Ever since I nervously stepped more wholly into a different way of relating to the humans I work with, I have learned more than ever before. I have learned more deeply, more humanly, more heart-breakingly. I have learned through listening to each person's story that my job has nothing to do with fixing, and all to do with witnessing; I have learned through humble inquiry, that the way each person uses certain words, about how they feel in certain moments, about how they relate - to people, to ideas, to their pain - keeps me out of knowing and holds me in curiosity. I have learned through openly interconnecting their mind, body, and heart within my questions - that how these all relate, shapes how they see their world, make sense of it, and choose choices.

I continue to learn, that despite being in the field of behaviour change, I cannot actually change anyone's beliefs nor behaviours - not even with some sneaky 'motivational interviewing' techniques - because that, to me, is still leading the patient somewhere I think they need to go. It assumes that I still hold their answers, that I 'know' for them.

We do not have their answers. We do not know for them.

Don't get me wrong, all my physical-body-knowledge and staying up to date with the monstrosity that is the scientific evidence-based world, keeps me accountable and honest and weighs heavily into the information presented as part of patient care, yet it is a lens that does not include how we relate.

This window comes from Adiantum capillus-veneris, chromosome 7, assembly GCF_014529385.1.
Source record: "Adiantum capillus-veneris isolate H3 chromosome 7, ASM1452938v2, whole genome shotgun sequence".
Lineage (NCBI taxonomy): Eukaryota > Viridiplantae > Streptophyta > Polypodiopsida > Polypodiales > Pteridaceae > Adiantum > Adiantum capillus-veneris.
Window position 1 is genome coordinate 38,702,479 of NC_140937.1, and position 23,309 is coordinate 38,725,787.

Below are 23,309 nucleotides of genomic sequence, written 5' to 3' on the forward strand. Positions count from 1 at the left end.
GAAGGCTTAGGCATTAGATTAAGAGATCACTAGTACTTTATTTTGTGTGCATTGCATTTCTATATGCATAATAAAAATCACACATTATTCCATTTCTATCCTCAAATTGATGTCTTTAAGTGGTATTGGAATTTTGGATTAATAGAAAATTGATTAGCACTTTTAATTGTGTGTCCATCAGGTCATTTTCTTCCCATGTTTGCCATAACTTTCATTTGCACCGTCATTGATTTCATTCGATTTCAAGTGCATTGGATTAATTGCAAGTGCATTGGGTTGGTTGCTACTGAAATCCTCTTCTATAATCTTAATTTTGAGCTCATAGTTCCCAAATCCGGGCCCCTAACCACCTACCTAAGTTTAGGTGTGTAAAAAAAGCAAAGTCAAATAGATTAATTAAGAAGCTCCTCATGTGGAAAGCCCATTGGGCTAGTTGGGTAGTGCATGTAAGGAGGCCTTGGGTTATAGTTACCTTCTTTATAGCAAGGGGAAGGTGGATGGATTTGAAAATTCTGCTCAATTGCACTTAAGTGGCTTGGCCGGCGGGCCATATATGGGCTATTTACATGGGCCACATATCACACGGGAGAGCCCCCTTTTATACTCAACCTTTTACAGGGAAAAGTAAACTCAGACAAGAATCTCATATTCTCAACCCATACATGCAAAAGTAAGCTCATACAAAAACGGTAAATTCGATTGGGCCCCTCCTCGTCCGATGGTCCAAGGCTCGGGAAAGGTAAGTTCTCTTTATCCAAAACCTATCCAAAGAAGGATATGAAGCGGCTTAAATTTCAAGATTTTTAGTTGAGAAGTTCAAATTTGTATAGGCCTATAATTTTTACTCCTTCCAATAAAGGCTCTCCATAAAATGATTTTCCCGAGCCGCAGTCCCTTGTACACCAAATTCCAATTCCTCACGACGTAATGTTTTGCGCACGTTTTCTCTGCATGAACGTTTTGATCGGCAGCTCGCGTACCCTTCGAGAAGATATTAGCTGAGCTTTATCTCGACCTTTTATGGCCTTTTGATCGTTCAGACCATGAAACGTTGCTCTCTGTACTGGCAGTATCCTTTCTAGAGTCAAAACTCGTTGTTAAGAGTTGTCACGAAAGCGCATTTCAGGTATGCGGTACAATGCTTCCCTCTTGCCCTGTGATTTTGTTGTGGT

That is, how we know each other, how we understand each other's needs; what really matters to us, what scares the shit out of us, how we really feel about the things out of our control, who is central in our lives, what systems oppress us, how our past continues to haunt us, how our values and culture shape us, which moments expand our hearts infinitely, what we grieve and cannot bear to go without.

Relational experiences are hard - they can be raw, uncomfortable, even nauseating - they can make our palms sweat, our throats constrict, our hearts hammer so fast despite sitting so still. They can feel hot - too hot, sticky, and prickly all at once.

They take courage.

They take us out of our healthcare knowing, they take us off our pedestals, out of our professionally-shaped expert egos - they bring us crashing down to earth as a fellow human, a comrade. This in itself can feel hugely conflicting - it's like we itch to fix, to stay separate, to stay 'in control' of the situation - but we need to ask ourselves, are we really?

Relational experiences are explorative and complex. They do not necessarily have a definite start point nor endpoint; there is no one 'solution'. That, in itself, is the essence of relating. These experiences cannot be squished into subjective boxes; they need to be shared through a narrative that creates space for an authentic tempo; they need to walk to their own beat. They feature humble inquiry and deep listening. A place where curiosity allows us to see the strength, the spirit, the beauty in each other's stories. They need space to emerge. They require us to let go of pathology, of certainty, of expectations, of how we view time and success.